MBCA maintained that the existing Community Plans are necessary for unincorporated communities to have a say in future development. MBCA prepared a comprehensive letter that argued for the retention of the Community Plans. Third District Supervisor Dawn Rowe supported our position, however the other 4 Supervisors, one of which does not have any Community Plans within their district, did not support their retention. LUS has indicated they are receptive to community input on any deficiencies in policies and will ‘consider’ requested revisions thus the term: ‘living-document’. Regardless of the repeal, MBCA intends to craft updates to the existing Joshua Tree community plan and present the revisions to LUS for ‘consideration’ of a General Plan amendment. A link to the Joshua Tree CAG is included here.

The CWP is the foundation upon which all zoning within the County, and the Development Code must be structured and must be consistent. The zoning map and Development Code have yet to be adopted, however within the CWP Business Plan is an implementation plan that lays out a time line for the completion of these two vitally important components of the CWP. MBCA will continue to monitor the creation of these components of the CWP. An upcoming Planning Commission hearing on December 3, 2020 includes consideration of LUS recommended revisions to the Development Code – including revisions to the Short Term Rental ordinance that us having such an affect on much of the high desert.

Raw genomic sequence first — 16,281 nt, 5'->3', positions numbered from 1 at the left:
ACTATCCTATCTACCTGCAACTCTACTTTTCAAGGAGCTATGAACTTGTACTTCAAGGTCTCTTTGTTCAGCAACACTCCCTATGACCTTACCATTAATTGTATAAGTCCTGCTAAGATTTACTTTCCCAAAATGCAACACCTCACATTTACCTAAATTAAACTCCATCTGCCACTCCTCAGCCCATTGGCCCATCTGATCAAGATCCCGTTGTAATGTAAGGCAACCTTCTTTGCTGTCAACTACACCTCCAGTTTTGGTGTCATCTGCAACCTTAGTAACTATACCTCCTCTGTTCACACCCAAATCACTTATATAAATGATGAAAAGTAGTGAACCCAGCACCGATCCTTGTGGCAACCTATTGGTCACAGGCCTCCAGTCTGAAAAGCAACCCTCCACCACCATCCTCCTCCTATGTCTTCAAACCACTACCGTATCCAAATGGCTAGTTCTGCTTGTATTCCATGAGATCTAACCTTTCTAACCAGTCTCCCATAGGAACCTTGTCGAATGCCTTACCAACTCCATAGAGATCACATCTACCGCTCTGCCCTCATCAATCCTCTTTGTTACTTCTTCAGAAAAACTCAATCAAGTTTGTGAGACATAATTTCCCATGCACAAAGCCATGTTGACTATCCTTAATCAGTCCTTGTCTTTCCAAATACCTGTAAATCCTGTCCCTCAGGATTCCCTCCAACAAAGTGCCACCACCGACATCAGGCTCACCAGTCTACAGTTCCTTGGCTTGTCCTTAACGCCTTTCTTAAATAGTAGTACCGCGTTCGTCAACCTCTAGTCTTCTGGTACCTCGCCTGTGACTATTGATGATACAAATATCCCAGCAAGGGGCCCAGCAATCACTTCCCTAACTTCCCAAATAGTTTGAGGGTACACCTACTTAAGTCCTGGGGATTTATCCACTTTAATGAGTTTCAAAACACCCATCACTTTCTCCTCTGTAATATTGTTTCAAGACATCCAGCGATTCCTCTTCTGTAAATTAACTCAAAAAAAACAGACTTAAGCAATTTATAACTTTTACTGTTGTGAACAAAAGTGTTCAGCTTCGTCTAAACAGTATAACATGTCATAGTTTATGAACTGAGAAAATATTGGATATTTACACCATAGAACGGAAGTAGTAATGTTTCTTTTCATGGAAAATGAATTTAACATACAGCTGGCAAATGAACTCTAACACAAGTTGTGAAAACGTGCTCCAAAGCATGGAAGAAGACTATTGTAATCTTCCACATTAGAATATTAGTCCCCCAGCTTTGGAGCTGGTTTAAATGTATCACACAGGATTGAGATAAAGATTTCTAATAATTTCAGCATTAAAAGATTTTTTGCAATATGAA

Stagecoach Solar

MBCA prepared oral and written scoping comments in opposition to the latest application for another inappropriate utility scale renewable energy development north of Lucerne Valley. This 3000-plus acre project, on State School Lands and under the control of the State Lands Commission if approved, would be the proverbial ‘camelsnose-under-the-tent’ and facilitate the construction of the Calcite substation which in turn would facilitate the development of many thousands of acres of additional utility scale renewable energy projects. MBCA was pleased to see that Third District Supervisor Dawn Rowe and First District Supervisor Robert Lovingood expressed opposition to this project and mirrored many of our concerns. MBCA also signed onto a coalition letter in opposition to the project. The Draft Environmental Impact Statement will be published in 2021 at which time there will be further opportunities to express opposition to the project.